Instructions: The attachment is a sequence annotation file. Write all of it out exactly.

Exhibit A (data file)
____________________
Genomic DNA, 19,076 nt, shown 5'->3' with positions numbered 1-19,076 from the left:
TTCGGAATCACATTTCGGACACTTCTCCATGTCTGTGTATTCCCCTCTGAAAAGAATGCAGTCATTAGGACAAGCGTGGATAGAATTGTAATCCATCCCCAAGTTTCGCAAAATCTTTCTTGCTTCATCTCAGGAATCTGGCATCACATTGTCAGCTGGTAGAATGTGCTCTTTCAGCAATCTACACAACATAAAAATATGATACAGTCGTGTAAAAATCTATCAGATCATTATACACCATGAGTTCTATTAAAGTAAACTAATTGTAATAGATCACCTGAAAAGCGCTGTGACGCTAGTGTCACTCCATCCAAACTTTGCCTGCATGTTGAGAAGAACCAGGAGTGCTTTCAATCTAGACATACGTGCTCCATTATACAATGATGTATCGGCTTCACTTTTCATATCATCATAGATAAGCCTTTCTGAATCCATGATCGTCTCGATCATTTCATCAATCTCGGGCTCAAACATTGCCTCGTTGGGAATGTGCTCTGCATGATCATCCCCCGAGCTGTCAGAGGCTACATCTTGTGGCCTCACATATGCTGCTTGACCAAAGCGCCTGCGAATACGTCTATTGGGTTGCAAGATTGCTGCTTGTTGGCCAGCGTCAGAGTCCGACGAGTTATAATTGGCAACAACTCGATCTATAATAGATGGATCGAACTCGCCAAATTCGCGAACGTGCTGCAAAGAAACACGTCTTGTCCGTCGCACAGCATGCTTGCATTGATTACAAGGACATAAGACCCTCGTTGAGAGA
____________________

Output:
Genomic DNA, 19,076 nt, shown 5'->3' with positions numbered 1-19,076 from the left:
TTCGGAATCACATTTCGGACACTTCTCCATGTCTGTGTATTCCCCTCTGAAAAGAATGCAGTCATTAGGACAAGCGTGGATAGAATTGTAATCCATCCCCAAGTTTCGCAAAATCTTTCTTGCTTCATCTCAGGAATCTGGCATCACATTGTCAGCTGGTAGAATGTGCTCTTTCAGCAATCTACACAACATAAAAATATGATACAGTCGTGTAAAAATCTATCAGATCATTATACACCATGAGTTCTATTAAAGTAAACTAATTGTAATAGATCACCTGAAAAGCGCTGTGACGCTAGTGTCACTCCATCCAAACTTTGCCTGCATGTTGAGAAGAACCAGGAGTGCTTTCAATCTAGACATACGTGCTCCATTATACAATGATGTATCGGCTTCACTTTTCATATCATCATAGATAAGCCTTTCTGAATCCATGATCGTCTCGATCATTTCATCAATCTCGGGCTCAAACATTGCCTCGTTGGGAATGTGCTCTGCATGATCATCCCCCGAGCTGTCAGAGGCTACATCTTGTGGCCTCACATATGCTGCTTGACCAAAGCGCCTGCGAATACGTCTATTGGGTTGCAAGATTGCTGCTTGTTGGCCAGCGTCAGAGTCCGACGAGTTATAATTGGCAACAACTCGATCTATAATAGATGGATCGAACTCGCCAAATTCGCGAACGTGCTGCAAAGAAACACGTCTTGTCCGTCGCACAGCATGCTTGCATTGATTACAAGGACATAAGACCCTCGTTGAGAGA